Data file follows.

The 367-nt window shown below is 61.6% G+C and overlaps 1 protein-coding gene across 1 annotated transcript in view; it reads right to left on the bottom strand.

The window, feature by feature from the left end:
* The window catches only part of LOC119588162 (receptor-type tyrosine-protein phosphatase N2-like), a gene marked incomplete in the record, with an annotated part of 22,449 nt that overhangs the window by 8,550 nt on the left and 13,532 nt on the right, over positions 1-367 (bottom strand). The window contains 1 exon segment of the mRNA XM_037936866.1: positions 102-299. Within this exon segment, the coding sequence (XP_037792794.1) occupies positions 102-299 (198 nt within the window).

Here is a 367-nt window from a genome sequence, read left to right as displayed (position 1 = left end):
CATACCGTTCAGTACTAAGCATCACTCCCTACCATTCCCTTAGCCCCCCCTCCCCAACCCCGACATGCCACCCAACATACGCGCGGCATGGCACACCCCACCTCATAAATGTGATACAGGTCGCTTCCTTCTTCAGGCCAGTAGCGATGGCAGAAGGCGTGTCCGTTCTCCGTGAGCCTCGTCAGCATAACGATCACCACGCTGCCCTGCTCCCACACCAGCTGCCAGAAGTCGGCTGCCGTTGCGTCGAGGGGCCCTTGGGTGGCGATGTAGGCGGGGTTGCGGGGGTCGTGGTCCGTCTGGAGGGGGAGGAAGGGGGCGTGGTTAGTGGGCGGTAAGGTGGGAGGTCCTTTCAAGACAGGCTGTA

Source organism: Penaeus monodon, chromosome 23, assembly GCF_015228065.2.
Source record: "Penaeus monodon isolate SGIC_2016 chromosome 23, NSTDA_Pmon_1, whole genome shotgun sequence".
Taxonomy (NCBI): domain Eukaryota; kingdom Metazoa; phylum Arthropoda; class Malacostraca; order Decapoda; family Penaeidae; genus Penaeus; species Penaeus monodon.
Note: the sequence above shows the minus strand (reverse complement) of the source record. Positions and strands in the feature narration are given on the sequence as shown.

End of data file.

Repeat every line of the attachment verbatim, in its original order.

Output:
The 367-nt window shown below is 61.6% G+C and overlaps 1 protein-coding gene across 1 annotated transcript in view; it reads right to left on the bottom strand.

The window, feature by feature from the left end:
* The window catches only part of LOC119588162 (receptor-type tyrosine-protein phosphatase N2-like), a gene marked incomplete in the record, with an annotated part of 22,449 nt that overhangs the window by 8,550 nt on the left and 13,532 nt on the right, over positions 1-367 (bottom strand). The window contains 1 exon segment of the mRNA XM_037936866.1: positions 102-299. Within this exon segment, the coding sequence (XP_037792794.1) occupies positions 102-299 (198 nt within the window).

Here is a 367-nt window from a genome sequence, read left to right as displayed (position 1 = left end):
CATACCGTTCAGTACTAAGCATCACTCCCTACCATTCCCTTAGCCCCCCCTCCCCAACCCCGACATGCCACCCAACATACGCGCGGCATGGCACACCCCACCTCATAAATGTGATACAGGTCGCTTCCTTCTTCAGGCCAGTAGCGATGGCAGAAGGCGTGTCCGTTCTCCGTGAGCCTCGTCAGCATAACGATCACCACGCTGCCCTGCTCCCACACCAGCTGCCAGAAGTCGGCTGCCGTTGCGTCGAGGGGCCCTTGGGTGGCGATGTAGGCGGGGTTGCGGGGGTCGTGGTCCGTCTGGAGGGGGAGGAAGGGGGCGTGGTTAGTGGGCGGTAAGGTGGGAGGTCCTTTCAAGACAGGCTGTA

Source organism: Penaeus monodon, chromosome 23, assembly GCF_015228065.2.
Source record: "Penaeus monodon isolate SGIC_2016 chromosome 23, NSTDA_Pmon_1, whole genome shotgun sequence".
Taxonomy (NCBI): domain Eukaryota; kingdom Metazoa; phylum Arthropoda; class Malacostraca; order Decapoda; family Penaeidae; genus Penaeus; species Penaeus monodon.
Note: the sequence above shows the minus strand (reverse complement) of the source record. Positions and strands in the feature narration are given on the sequence as shown.